Comparing observational systems when observations are not taken at the exact same time or location can introduce sampling errors that can be come significant during error analysis. In this study, we develop two methods to reduce sampling errors: using ellipse distance constraints rather than circles and subtracting model background. We found that both the ellipses and subtracting model background from the observations reduce sampling errors caused by spatial and temporal differences.
Xiao Yu, Feiqin Xie, and Chi O. Ao
Atmos. Meas. Tech., 11, 2051–2066,Short summary
Atmospheric observations from GPS receiver satellites offer uniform spatial coverage over the Arctic. The GPS profiles sensing deep into the lowest 300 m of the atmosphere only reach 50–60 % in summer but over 70 % in other seasons. The profile uncertainty due to different data centers is within 0.07 % in refractivity, 0.72 K in temperature, and 0.05 g kg-1 in humidity below 10 km. A systematic negative bias of 1 % in refractivity below 2 km is only seen in the summer due to moisture impact.
Getachew Tesfaye Ayehu, Tsegaye Tadesse, Berhan Gessesse, and Tufa Dinku
Atmos. Meas. Tech., 11, 1921–1936,Short summary
The intent of this research paper is to rigorously validate the performance of satellite rainfall products to be used for various operational applications in data-scarce regions of the Upper Blue Nile (UBN) basin in Ethiopia. It was found that satellite rainfall products could be used as an alternative source of rainfall data in areas with no or poor ground observations. Their reliable performance could make more appropriate for various functions in complex topographic areas of the UBN basin.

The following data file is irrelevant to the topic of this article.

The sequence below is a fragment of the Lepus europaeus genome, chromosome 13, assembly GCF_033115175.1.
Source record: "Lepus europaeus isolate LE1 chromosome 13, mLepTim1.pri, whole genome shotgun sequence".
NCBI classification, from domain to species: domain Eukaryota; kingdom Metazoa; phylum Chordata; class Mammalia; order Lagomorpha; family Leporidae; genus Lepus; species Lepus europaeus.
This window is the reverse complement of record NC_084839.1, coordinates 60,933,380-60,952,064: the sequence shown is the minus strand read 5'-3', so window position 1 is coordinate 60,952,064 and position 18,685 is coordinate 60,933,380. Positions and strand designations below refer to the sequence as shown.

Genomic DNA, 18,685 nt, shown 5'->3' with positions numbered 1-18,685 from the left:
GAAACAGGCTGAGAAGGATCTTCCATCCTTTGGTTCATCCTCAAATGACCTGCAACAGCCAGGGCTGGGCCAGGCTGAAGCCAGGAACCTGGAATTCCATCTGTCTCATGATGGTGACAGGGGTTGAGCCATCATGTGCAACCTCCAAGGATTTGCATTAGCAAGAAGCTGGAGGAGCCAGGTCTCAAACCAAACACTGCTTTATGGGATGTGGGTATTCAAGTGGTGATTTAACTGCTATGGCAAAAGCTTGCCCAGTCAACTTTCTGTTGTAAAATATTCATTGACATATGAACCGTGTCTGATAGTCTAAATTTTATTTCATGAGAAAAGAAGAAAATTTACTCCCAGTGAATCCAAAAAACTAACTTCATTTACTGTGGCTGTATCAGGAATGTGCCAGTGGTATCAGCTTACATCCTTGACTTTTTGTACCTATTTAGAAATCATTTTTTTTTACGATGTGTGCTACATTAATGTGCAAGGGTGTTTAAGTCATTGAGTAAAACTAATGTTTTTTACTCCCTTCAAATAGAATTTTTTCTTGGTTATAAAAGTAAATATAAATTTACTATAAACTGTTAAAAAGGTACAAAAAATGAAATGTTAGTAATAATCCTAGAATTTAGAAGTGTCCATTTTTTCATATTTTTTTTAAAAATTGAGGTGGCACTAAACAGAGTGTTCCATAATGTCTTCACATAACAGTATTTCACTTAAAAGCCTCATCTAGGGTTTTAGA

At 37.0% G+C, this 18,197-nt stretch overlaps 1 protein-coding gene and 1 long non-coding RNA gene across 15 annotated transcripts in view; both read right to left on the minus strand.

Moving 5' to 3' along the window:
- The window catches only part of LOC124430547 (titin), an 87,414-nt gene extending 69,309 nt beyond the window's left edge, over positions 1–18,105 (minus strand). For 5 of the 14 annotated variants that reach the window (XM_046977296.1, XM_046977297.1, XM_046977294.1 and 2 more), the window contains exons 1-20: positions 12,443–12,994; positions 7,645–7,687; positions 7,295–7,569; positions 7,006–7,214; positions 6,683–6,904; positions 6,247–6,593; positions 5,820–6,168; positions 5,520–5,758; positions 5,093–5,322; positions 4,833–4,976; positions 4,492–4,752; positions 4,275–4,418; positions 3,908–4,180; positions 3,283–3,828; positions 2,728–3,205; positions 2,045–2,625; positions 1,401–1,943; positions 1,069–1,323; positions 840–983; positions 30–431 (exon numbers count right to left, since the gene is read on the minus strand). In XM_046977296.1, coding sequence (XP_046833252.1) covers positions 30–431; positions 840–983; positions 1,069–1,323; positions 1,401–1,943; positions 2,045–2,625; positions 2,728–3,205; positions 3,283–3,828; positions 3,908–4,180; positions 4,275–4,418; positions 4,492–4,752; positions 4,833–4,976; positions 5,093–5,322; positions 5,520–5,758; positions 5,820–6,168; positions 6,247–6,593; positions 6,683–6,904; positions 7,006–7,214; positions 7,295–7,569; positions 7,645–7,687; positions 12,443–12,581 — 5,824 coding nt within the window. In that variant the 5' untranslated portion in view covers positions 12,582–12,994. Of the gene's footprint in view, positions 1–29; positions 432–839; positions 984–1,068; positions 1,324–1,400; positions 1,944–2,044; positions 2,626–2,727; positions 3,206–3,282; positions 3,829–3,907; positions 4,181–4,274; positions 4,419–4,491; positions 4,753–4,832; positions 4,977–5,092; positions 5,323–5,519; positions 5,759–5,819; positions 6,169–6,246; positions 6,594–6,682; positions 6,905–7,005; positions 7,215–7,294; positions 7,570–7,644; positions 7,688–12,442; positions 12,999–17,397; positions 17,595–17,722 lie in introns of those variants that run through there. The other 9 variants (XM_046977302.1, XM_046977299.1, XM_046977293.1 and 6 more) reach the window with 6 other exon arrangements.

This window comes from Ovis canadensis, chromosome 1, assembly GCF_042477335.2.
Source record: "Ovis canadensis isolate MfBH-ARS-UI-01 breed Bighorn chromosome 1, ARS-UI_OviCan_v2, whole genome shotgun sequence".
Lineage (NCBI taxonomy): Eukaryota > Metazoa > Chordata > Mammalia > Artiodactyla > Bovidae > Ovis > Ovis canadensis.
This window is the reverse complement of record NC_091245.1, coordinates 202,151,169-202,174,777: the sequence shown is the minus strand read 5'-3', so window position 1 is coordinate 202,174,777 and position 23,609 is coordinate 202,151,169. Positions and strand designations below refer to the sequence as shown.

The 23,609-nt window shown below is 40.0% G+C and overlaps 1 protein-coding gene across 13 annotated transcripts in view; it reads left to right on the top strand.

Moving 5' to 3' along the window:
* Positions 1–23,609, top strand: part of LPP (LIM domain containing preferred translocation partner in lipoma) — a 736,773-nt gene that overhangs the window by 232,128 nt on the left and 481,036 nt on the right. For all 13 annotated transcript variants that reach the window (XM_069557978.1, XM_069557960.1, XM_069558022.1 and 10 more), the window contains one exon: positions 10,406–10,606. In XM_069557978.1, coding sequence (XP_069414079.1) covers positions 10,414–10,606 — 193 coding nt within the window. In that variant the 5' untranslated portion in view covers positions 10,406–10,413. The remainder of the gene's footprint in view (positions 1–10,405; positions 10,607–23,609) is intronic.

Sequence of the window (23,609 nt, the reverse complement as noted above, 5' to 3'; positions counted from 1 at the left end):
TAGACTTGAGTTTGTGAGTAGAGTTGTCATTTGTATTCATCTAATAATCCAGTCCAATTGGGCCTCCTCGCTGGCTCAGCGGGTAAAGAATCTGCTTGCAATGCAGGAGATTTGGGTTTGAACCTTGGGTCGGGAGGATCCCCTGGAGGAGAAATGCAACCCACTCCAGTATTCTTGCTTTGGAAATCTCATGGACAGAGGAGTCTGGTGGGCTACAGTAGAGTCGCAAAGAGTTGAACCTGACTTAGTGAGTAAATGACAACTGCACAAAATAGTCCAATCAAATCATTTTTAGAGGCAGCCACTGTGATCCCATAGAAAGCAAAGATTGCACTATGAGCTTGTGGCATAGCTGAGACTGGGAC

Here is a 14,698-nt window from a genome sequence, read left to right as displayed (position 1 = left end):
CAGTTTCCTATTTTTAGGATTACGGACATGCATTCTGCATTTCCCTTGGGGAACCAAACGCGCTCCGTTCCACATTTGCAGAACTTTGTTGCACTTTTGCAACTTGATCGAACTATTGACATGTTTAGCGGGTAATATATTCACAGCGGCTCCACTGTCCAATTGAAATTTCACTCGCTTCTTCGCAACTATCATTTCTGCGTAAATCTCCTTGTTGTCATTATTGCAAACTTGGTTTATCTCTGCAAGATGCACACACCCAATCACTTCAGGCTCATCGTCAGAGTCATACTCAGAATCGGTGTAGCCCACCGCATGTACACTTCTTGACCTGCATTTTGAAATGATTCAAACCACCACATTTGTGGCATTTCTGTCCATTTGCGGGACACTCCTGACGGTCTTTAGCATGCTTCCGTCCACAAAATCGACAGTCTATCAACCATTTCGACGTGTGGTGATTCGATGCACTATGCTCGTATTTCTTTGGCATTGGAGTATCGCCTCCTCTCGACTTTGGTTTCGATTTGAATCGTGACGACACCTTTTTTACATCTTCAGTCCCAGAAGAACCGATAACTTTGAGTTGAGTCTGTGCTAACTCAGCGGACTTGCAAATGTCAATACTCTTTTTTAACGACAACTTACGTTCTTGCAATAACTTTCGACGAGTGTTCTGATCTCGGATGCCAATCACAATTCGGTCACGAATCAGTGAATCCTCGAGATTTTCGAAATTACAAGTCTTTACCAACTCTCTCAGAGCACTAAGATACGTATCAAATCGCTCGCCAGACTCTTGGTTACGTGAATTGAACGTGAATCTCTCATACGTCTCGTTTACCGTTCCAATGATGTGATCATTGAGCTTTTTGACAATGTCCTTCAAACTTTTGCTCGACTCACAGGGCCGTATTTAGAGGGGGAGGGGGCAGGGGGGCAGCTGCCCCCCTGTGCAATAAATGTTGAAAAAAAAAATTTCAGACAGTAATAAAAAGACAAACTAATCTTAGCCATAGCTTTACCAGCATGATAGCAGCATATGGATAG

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We investigate the radiance offset in the O2 A band of GOSAT spectrometer and quality of the offset-corrected solar-induced chlorophyll fluorescence (SIF). An analysis of temporal variation of the offset suggests that the radiometric sensitivity of the spectrometer changed after switching the optics path selector in January 2015. Comparisons at multiple spatial scales show good agreement between GOSAT SIF and OCO-2 SIF, which supports the consistency among the present satellite SIF data.
We investigate the radiance offset in the O2 A band of GOSAT spectrometer and quality of the...